A two-person show is a tricky thing to pull off. Tricky is putting it lightly, really; without two incredibly strong actors driving the performance it would flop completely. This is especially true for a show like The Collector, in which an avid entomologist ‘collects’ a young woman and keeps her in his cellar (see Dominic Kimberlin’s behind-the-scenes article, An Evening with the Collector). Miranda, an innocent student at first glance, has deeper layers of self-obsession and carelessness; Frederick, the kidnapper (say no more) could sometimes appear sympathetic in his neurosis and self-doubt if only played well enough.
Fortunately in their casting, director Katherine Weight and producer Mathilde Johnsen hit the nail squarely on the head. Cara Mahoney played Miranda, capturing the multiplicity of her character beautifully. Miranda follows a fascinating arc, from the initial expected reaction of a recent kidnap victim through a series of ups and downs; empathising with her kidnapper, seeking to learn more about him, screaming and swearing at him, hurting him and attempting to escape, using her sexuality to try to control him and finally becoming desperate in her illness. It would have been easy to play this with a one-dimensional conception of the character, but Mahoney clearly understood her character well and her every action was considered and convincing.
Peter Stanley played Frederick Clegg, the lottery-winning entomologist who buys a house deep in the country, sends his family on a cruise to Australia and does up his cellar to accommodate his ‘guest’. At first Stanley’s quiet, hesitant Frederick had some audience members sympathising with him: though his actions were obviously horrific, his clearly crippling self-doubt and sense of alienation were something that many people could probably understand to some degree. As the play goes on, however, this sympathy begins to drop away. Following Miranda’s attempt at seduction, Frederick loses his respect for her and begins to treat her with the contempt and perversion one would more readily associate with a kidnapper. Failing to recognise the seriousness of her illness, he inadvertently causes her death but, within a few days, he begins planning a new start – a new kidnapping.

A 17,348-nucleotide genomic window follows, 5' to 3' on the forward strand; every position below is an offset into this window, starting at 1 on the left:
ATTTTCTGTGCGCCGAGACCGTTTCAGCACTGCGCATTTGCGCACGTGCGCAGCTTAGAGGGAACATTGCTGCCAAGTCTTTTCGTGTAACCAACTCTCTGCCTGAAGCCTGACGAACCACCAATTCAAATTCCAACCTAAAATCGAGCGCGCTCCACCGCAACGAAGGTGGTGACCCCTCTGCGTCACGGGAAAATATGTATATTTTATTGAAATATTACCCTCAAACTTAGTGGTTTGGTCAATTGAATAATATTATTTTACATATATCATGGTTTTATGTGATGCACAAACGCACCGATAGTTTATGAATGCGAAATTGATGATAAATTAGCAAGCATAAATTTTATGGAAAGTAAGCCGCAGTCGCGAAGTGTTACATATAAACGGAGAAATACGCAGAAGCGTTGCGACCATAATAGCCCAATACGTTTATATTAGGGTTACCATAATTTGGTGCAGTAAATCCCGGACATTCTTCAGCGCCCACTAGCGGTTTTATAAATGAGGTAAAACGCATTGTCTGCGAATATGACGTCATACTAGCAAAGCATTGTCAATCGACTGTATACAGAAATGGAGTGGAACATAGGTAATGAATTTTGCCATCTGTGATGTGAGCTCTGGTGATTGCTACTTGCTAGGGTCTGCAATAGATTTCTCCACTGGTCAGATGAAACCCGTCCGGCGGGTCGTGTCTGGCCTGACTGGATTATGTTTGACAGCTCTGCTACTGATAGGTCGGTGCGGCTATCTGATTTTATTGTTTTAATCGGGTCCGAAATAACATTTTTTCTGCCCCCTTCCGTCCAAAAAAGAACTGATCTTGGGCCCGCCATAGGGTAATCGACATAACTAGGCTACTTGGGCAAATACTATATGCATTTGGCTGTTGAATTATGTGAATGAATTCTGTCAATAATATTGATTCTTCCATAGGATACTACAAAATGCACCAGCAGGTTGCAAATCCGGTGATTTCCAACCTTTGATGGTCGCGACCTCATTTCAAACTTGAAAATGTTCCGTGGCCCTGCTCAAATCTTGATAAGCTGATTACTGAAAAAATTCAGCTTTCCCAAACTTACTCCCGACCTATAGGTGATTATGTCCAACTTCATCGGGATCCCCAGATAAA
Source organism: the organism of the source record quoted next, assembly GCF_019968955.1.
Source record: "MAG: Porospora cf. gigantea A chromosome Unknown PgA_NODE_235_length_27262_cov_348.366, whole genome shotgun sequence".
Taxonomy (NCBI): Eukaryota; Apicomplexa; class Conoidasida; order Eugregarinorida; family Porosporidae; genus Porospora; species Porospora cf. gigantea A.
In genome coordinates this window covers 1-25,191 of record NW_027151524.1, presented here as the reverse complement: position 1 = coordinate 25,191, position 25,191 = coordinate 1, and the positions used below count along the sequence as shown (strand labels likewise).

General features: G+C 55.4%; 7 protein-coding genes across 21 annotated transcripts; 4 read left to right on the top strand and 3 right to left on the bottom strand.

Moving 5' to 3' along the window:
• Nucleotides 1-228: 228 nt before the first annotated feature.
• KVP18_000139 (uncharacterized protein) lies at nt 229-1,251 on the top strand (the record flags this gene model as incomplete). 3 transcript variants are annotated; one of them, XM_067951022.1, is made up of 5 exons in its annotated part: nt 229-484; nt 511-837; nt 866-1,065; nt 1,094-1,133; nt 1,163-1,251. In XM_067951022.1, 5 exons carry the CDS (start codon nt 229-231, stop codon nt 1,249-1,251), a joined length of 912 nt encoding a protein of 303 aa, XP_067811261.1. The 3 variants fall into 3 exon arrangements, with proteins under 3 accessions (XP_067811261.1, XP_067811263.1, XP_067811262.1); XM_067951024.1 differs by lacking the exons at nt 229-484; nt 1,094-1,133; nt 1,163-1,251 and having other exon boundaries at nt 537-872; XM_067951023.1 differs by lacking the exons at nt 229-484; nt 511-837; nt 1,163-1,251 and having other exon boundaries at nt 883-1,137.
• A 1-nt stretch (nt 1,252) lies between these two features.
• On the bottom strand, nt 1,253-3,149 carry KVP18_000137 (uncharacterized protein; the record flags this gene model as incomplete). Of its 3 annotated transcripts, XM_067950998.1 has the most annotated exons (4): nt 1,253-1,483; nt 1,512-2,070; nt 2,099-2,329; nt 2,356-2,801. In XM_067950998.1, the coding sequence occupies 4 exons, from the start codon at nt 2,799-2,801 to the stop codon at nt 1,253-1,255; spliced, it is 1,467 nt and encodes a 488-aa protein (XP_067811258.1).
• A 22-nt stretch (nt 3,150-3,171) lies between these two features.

Stanley’s final monologue was delivered impeccably. His lengthy stares into the audience were genuinely unnerving, while the contrast with his opening monologue in which he is so much more naïve was startling. It felt like a grim kind of fascination to watch he and Mahoney interact.
The theatricality of the piece was very good; scene changes were smooth, blackouts were rarely prolonged and – even more striking for the Barron – the stage space was used effectively with a newly-rigged curtain neatly separating the two worlds of the cellar and ‘upstairs’. It was only a shame that the curtain would occasionally snag and was somewhat painful to watch being dragged notch by notch across the stage.
The production team should be proud both of themselves and their cast. I can say without much hesitation that this is one of the best productions I’ve seen in my time at St Andrews. Stanley’s final monologue, delivered as he walked out of the Barron and punctuated by the door slamming behind him before the audience burst into stunned applause, will stay with me for a long time.
Images by Kelly Diepenbrock